There are some special days or holidays on the calendar that are “come as you are,” but that’s not the way it is with Thanksgiving. Marking George Washington’s birthday doesn’t require going out and getting a ceremonial cherry tree to chop down, or laying in provisions of wooden teeth for everyone. Labor Day presents itself as a day to celebrate the importance of work and workers—but it doesn’t require special clothes or a unique menu of foodstuffs to enjoy. These are holidays that don’t require a whole lot of preparation.

This is not the case with Thanksgiving. We are on the cusp of a holiday that commands our full attention—and in turn, brings out the best in us.

Thanksgiving is all about gratitude, and gratitude—as a value or a characteristic of our approach to the world—has been shown to have a positive influence on just about anything it touches. Gratitude brings out strong emotional feelings; it makes us feel good.  It has been shown to help build emotional resilience and to reduce tension and stress.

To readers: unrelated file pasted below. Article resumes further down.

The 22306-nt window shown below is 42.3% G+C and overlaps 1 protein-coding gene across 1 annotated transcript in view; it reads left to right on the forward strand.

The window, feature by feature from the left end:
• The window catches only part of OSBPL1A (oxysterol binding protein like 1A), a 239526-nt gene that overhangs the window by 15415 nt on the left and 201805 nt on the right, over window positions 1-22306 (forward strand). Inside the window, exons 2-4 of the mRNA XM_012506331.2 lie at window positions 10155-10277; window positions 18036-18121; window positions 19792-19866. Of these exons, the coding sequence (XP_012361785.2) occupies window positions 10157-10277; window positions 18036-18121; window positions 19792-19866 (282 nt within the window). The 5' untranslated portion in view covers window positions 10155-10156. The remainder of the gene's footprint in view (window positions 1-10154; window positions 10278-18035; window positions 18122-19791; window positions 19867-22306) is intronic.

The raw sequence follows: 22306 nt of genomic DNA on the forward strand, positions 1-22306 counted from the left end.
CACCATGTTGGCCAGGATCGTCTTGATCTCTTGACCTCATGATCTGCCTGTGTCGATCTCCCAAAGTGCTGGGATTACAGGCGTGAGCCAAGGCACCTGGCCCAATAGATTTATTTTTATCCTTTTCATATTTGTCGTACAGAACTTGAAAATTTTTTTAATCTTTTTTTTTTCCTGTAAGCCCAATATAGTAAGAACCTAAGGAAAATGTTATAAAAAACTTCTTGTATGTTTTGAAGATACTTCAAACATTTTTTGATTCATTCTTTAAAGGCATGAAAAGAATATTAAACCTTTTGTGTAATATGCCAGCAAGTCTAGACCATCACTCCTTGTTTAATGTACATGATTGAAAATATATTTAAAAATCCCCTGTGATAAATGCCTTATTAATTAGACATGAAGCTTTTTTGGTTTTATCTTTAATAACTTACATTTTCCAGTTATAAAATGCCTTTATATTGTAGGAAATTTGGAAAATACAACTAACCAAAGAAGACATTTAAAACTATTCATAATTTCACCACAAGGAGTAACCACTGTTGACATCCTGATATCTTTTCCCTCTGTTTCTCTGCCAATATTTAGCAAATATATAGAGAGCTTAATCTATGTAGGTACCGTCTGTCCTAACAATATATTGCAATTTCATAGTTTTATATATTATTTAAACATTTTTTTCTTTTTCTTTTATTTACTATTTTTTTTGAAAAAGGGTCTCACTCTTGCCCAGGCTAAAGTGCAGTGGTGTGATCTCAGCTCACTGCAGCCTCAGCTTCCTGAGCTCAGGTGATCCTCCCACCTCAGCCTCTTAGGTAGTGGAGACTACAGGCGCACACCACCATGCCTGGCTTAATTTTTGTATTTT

Gratitude is a great agent in our social lives: it helps us develop relationships, enables us to deepen relationships, and engenders kindness in our responses to the world, even to those we don’t yet know. When we express or receive gratitude, there are actually measurable physical benefits—such as improved sleep habits, more energy, and a greater resistance to illness.

In the workplace, gratitude is seen as a factor in good management practices, team building, setting and achieving goals, good decision-making, and even increased productivity.

We will talk about Thanksgiving in the column next week.  But this week we are thinking about getting ready for Thanksgiving, which takes a certain attitude adjustment. It’s THANKS-giving, after all. The benefits of this particular holiday have already begun.

I’m thankful to be the recipient of some of this groundswell of gratitude. I hope I’m contributing to it myself. I see how it impacts our work and the world around us. And I’m grateful.